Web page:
Next, I fired up the Christian Bale sci-fi action thriller Equilibrium (Dimension Home Entertainment) on DVD. As this is a slightly older DVD, I thought Equilibrium would be a good test of the HD-A20’s upscaling prowess, and what a test it was. Ignoring the audio presentation for a moment, the video quality of Equilibrium through the HD-A20 defied belief. While the film itself is mostly desaturated, with deep blacks, it was the dimensionality, sharpness and smooth motion throughout that impressed me most. As I watched Equilibrium, I found myself scratching my head, thinking I had somehow obtained a copy of the film in HD – the edge fidelity, motion tracking and overall crispness were that good. The actors appeared as if they were somehow standing in a three-dimensional space, rather than being projected onto the two-dimensional surface of my Screen Research screen. The black levels were incredibly impressive both in their depth and in the amount of perceivable detail I could see throughout, even in the most dimly lit scenes. White levels too, were quite good, appearing very natural with zero signs of blooming. Skin tones, while muted (with the exception of Emily Watson), were incredibly well-defined and textured without appearing excessively glossy or, worse, porous. When color was finally introduced to the film, it was extremely punchy, vibrant and natural in its overall saturation and clarity. During the climatic fight between Christian Bale and “Father,” their ballet-like sparring match was rendered without a single trace of motion artifacts or “jaggies” as their bodies continually crossed in front of and around stark vertical and horizontal architectural elements. The HD-A20’s presentation of Equilibrium was the best example I’ve seen of upsampled standard-definition content this side of the five grand mark. Sonically, the HD-A20 didn’t disappoint one bit. The surround sound presentation was larger than life, filling my reference room with all the atmosphere and action I could handle. The gunshots, of which there are many, were incredibly dynamic and detailed, with a good amount of both treble and bass information unlike the plodding “boom” sounds you hear in most films. Dialogue was clear and intelligible, even when the actors themselves were doing their best to keep secrets.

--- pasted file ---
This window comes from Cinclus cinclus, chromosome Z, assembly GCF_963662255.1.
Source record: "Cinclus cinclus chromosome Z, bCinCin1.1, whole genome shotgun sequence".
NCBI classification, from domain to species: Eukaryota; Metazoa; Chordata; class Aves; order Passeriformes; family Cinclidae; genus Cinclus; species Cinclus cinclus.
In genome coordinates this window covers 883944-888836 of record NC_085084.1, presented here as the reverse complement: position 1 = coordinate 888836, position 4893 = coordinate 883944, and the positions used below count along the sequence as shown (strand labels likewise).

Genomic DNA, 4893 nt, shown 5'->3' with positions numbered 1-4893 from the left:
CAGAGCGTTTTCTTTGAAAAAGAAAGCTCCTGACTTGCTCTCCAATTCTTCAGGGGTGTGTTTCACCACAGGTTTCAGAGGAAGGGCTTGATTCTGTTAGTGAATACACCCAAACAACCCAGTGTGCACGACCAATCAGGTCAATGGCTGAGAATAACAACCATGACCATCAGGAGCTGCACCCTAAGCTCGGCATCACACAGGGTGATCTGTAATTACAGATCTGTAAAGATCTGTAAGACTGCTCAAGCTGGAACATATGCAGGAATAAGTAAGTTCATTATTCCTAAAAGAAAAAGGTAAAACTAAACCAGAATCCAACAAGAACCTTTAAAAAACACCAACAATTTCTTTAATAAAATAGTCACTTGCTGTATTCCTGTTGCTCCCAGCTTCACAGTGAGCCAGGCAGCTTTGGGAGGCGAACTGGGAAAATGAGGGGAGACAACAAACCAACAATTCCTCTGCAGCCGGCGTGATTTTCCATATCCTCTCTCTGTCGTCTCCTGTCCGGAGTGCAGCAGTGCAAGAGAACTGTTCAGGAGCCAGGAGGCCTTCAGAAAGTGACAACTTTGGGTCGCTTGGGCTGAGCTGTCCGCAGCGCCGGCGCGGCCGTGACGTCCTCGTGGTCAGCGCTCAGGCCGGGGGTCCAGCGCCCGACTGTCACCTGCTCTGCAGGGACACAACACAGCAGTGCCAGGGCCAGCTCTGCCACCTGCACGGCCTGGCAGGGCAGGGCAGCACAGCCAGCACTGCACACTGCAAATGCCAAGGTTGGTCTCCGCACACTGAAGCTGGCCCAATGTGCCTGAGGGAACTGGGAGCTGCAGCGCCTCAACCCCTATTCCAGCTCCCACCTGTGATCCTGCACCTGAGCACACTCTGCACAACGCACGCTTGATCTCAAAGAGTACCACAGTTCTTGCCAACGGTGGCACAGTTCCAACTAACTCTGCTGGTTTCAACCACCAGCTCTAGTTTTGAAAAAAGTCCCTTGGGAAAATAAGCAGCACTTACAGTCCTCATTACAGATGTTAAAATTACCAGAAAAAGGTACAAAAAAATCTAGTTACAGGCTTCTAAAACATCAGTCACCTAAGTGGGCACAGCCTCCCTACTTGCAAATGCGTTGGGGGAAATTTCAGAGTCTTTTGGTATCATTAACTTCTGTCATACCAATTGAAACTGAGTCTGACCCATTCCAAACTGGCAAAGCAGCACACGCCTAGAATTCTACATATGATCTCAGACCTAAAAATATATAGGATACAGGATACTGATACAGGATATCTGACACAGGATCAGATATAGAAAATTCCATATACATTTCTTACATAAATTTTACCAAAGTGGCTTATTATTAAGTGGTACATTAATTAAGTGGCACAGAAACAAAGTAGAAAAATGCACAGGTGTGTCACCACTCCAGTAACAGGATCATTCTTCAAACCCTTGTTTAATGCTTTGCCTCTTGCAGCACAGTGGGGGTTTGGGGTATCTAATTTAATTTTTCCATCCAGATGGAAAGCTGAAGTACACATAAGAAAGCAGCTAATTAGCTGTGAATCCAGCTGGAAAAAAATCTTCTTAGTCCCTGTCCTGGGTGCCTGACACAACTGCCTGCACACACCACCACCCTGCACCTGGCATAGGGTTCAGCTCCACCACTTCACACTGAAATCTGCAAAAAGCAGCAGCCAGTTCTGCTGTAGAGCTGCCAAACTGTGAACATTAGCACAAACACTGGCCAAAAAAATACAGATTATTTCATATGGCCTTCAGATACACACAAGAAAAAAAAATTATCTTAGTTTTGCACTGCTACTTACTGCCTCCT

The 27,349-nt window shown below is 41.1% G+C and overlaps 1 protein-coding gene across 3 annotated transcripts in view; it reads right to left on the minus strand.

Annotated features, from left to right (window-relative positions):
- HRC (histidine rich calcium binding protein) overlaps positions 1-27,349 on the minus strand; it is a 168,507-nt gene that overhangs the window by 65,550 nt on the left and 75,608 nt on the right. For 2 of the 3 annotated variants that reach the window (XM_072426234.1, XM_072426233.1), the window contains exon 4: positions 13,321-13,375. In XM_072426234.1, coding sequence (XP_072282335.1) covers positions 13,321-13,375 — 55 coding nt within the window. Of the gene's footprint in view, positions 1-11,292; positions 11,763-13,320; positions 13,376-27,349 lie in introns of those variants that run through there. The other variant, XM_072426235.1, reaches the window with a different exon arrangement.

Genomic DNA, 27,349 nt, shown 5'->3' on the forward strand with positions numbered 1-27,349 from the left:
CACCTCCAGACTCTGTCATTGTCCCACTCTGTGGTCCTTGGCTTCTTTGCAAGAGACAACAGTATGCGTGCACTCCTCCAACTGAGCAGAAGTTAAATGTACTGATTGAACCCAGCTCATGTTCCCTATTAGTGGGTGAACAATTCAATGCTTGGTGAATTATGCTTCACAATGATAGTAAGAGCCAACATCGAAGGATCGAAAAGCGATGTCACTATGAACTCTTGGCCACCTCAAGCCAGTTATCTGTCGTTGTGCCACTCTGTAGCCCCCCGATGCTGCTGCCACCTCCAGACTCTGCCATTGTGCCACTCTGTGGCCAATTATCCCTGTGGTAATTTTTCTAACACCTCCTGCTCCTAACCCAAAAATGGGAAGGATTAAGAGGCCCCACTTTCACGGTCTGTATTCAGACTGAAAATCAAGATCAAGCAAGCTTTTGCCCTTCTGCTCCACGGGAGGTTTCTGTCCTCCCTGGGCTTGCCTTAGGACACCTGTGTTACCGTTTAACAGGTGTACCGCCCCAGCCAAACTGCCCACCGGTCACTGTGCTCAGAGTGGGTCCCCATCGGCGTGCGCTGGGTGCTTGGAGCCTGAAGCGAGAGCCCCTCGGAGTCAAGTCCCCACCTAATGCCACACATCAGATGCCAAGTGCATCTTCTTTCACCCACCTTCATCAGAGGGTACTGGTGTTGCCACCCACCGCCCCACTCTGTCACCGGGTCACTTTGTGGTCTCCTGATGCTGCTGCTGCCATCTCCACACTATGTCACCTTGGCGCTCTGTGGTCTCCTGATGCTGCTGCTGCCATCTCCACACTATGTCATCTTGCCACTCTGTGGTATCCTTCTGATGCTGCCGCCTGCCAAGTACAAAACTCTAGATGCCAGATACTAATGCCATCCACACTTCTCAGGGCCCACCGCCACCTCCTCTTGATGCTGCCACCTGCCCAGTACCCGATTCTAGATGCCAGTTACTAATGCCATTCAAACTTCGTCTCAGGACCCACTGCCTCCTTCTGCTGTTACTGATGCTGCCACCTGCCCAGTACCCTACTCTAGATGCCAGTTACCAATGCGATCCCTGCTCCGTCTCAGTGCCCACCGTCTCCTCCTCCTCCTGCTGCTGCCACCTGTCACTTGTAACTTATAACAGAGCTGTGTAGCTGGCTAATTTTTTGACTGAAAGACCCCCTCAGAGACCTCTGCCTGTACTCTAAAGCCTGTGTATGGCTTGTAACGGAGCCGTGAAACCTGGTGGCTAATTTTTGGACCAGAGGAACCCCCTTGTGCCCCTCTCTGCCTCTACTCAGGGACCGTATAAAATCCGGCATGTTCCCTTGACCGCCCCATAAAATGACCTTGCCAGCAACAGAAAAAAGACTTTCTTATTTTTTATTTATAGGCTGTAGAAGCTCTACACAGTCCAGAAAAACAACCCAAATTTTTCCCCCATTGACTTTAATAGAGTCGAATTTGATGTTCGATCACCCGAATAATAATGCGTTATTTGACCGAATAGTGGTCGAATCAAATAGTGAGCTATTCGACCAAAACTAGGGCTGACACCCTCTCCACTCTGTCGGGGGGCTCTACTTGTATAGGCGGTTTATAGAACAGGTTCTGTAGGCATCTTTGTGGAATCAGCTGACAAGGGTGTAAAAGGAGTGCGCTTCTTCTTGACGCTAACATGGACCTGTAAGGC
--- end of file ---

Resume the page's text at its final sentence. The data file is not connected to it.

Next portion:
I ended my evaluation of the HD-A20 with the HD DVD presentation of Children of Men starring Clive Owen (Universal Studios Home Video). Children of Men, while not a pick-me-up sort of film, is incredibly well-produced and features some spectacular visuals, along with some very interesting surround sound mastering. That said, the HD-A20’s presentation of Children of Men was magnificent. Visually, the HD-A20’s image was as good as it gets for HD DVD. The image was crystal clear, incredibly sharp with no signs of excess grain or pixilation throughout the frame. Edge fidelity was excellent and well-defined, giving the image even more of that three-dimensional feel I saw with standard DVDs. The sheer depth displayed in the images themselves was awe-inspiring, seemingly going on for days. In terms of an overall sense of scale and “being there” quality, the HD-A20’s image is as good as any I’ve seen, regardless of price. The colors were incredibly accurate and lifelike and complimented beautifully by the HD-A20’s terrific black levels, which made even the most muted colors appear to pop off the screen. Skin tones, while cold in nature, were rendered truthfully and had a real sense of dimension to them that helped draw me in to the emotions of the characters on the screen. During the climatic battle in the refugee camp, the rapid action, debris and war-torn village proved little concern for the HD-A20’s internal chipsets, as each and every detail was rendered without incident. I could detect no signs of floating in the blacks during rapid pans or complex shots, nor was there any stair-stepping in the image, even when it was presented with the often difficult task of displaying mini-blinds in windows. The motion, be it the camera or action on screen, was very lifelike and smooth. Sonically, the HD-A20’s surround sound presentation was just as amazing. The sheer scope to the sonic landscape was not only room-filling, but also room-transporting, as even the minutest sounds couldn’t escape the HD-A20’s grasp. The treble was pristine, smooth and free from glare or harshness, even at insane volumes. The midrange, particularly the vocals, was warm and inviting and extremely articulate. Often, actors with lower, more baritone voices can sound a bit garbled as your source components and speakers work out the delicate balance between the bass and midrange drivers. This was not the case with the HD-A20’s uncompressed HDMI audio signal, as every voice, high or low, sounded very natural. Speaking of bass, the thundering explosions that rock most of the last 15 minutes of the film were tremendously deep, with the system all the while remaining in complete control. Children of Men, as played through the HD-A20, has to go down in history as one of the best overall HD DVD demos I’ve ever seen, and it was in my house. How cool.